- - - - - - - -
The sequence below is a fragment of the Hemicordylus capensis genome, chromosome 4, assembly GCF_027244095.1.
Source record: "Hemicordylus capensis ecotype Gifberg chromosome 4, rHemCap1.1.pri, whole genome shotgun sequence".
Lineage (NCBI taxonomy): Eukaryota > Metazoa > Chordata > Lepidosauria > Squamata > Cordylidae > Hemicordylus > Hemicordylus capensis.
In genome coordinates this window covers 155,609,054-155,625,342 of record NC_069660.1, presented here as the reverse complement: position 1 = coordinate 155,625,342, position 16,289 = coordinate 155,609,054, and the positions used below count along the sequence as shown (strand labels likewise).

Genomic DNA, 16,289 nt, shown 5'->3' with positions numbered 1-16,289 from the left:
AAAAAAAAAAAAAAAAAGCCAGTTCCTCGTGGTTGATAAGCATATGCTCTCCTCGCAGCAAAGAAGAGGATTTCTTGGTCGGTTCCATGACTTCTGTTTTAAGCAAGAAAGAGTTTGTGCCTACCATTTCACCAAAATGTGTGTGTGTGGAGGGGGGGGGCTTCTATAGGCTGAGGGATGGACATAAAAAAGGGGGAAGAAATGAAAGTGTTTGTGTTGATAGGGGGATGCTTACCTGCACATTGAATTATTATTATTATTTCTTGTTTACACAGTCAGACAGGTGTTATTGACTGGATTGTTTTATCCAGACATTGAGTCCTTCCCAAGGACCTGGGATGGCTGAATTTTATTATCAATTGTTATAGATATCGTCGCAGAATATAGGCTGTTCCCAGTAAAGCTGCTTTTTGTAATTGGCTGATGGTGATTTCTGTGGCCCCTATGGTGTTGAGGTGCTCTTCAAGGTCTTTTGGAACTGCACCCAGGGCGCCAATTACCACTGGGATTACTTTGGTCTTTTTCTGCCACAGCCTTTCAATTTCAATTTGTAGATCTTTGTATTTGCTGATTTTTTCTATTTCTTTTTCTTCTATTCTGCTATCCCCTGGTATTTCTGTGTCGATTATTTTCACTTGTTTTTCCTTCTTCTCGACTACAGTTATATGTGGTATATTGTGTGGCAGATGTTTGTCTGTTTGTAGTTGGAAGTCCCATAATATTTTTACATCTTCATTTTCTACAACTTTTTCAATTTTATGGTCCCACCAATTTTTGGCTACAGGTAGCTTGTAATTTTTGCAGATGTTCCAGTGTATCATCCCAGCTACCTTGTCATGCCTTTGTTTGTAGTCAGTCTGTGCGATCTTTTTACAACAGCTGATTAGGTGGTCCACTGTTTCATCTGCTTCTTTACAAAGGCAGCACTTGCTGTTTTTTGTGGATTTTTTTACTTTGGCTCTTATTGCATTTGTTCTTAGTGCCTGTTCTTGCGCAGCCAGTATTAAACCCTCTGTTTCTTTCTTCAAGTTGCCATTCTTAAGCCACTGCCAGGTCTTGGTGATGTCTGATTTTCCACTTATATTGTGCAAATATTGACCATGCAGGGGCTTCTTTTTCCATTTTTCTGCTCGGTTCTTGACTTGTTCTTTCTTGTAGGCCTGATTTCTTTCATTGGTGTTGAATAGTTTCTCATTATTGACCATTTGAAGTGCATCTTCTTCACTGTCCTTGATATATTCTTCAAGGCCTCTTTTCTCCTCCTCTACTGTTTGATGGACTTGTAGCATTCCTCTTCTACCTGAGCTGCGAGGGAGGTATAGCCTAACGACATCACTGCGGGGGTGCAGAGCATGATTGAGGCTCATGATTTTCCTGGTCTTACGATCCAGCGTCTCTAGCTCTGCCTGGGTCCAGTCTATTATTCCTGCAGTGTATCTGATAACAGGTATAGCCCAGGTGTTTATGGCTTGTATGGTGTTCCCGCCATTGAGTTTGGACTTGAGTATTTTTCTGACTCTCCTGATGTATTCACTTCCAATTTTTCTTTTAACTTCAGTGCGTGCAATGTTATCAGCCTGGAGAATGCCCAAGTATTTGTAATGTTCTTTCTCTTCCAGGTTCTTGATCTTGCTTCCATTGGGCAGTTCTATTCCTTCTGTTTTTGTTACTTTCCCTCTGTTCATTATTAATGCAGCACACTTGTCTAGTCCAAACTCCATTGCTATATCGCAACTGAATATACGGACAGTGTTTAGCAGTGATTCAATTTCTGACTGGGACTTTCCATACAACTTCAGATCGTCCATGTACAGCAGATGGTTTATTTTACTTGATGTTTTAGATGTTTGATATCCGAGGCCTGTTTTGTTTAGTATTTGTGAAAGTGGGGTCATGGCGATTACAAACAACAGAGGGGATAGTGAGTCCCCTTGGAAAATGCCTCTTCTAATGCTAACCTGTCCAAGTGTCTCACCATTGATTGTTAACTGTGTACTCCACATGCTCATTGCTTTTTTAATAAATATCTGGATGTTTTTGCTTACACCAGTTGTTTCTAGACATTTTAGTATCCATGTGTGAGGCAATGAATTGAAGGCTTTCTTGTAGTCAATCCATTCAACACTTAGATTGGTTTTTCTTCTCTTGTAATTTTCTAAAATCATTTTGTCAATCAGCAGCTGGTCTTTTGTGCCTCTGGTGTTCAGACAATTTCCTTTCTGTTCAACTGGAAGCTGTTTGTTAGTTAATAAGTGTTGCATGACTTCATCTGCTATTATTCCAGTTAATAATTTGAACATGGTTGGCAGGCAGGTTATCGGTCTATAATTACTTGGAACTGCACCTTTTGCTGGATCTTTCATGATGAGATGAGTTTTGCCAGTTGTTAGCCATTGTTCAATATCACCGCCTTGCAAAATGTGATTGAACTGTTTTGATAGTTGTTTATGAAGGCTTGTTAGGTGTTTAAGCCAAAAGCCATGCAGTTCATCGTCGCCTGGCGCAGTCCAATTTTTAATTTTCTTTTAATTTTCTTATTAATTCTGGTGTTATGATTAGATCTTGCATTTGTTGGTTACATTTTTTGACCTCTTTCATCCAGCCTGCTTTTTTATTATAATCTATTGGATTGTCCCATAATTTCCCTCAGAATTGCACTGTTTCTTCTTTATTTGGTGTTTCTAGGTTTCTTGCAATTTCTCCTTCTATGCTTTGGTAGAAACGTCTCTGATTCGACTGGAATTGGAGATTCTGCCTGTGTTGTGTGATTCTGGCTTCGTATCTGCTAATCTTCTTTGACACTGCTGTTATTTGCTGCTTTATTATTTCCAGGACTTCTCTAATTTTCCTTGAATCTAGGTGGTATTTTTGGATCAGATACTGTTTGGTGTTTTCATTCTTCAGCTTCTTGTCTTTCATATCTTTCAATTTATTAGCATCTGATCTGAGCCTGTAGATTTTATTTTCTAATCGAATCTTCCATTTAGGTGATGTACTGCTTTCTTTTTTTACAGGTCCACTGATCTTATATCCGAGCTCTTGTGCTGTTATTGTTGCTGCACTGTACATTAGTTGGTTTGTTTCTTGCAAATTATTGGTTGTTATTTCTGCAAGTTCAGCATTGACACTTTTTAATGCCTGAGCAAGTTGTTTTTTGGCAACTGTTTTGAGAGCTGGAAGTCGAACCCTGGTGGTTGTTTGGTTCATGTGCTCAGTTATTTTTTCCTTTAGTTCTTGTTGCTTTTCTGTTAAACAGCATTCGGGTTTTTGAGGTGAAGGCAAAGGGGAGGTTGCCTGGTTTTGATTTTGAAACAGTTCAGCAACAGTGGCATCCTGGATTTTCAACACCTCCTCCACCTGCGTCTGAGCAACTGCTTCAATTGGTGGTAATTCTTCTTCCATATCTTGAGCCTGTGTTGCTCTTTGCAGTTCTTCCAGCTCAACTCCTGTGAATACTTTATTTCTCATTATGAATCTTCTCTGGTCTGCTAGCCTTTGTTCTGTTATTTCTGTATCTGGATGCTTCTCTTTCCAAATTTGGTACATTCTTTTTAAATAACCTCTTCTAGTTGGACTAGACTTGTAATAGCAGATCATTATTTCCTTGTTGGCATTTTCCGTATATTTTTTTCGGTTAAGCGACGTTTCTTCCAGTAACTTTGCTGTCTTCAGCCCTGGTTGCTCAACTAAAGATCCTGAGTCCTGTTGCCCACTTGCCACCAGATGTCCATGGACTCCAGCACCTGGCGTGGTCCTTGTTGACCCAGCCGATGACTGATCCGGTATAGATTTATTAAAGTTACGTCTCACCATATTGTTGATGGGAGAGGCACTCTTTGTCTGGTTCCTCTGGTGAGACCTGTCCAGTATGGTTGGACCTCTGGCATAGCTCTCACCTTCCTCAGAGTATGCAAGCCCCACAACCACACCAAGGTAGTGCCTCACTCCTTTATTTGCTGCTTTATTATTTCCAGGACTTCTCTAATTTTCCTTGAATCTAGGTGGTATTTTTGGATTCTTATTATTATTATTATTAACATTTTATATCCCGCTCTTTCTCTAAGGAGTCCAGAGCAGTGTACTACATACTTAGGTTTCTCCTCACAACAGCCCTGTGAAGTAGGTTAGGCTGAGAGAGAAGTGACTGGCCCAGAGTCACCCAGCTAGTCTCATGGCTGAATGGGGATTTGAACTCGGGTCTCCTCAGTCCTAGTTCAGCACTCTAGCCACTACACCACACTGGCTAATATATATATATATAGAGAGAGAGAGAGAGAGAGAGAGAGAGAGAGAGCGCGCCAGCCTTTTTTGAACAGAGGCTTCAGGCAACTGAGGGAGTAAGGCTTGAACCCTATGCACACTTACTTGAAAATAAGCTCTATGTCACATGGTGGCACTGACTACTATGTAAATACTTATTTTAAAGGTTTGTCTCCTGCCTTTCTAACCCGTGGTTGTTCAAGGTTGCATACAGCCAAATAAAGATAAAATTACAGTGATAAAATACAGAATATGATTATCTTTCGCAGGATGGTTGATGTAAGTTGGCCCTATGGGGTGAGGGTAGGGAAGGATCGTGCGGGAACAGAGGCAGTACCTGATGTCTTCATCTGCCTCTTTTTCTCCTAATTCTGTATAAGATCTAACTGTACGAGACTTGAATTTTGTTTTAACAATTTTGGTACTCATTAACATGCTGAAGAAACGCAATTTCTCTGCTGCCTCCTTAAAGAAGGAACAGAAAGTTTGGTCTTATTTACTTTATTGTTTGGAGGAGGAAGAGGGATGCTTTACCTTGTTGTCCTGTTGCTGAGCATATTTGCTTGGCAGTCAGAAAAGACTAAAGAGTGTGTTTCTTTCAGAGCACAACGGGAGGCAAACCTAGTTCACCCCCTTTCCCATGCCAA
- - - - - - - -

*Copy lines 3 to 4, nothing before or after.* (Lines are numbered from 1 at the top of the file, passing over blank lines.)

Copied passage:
Lineage (NCBI taxonomy): Eukaryota > Metazoa > Chordata > Lepidosauria > Squamata > Cordylidae > Hemicordylus > Hemicordylus capensis.
In genome coordinates this window covers 155,609,054-155,625,342 of record NC_069660.1, presented here as the reverse complement: position 1 = coordinate 155,625,342, position 16,289 = coordinate 155,609,054, and the positions used below count along the sequence as shown (strand labels likewise).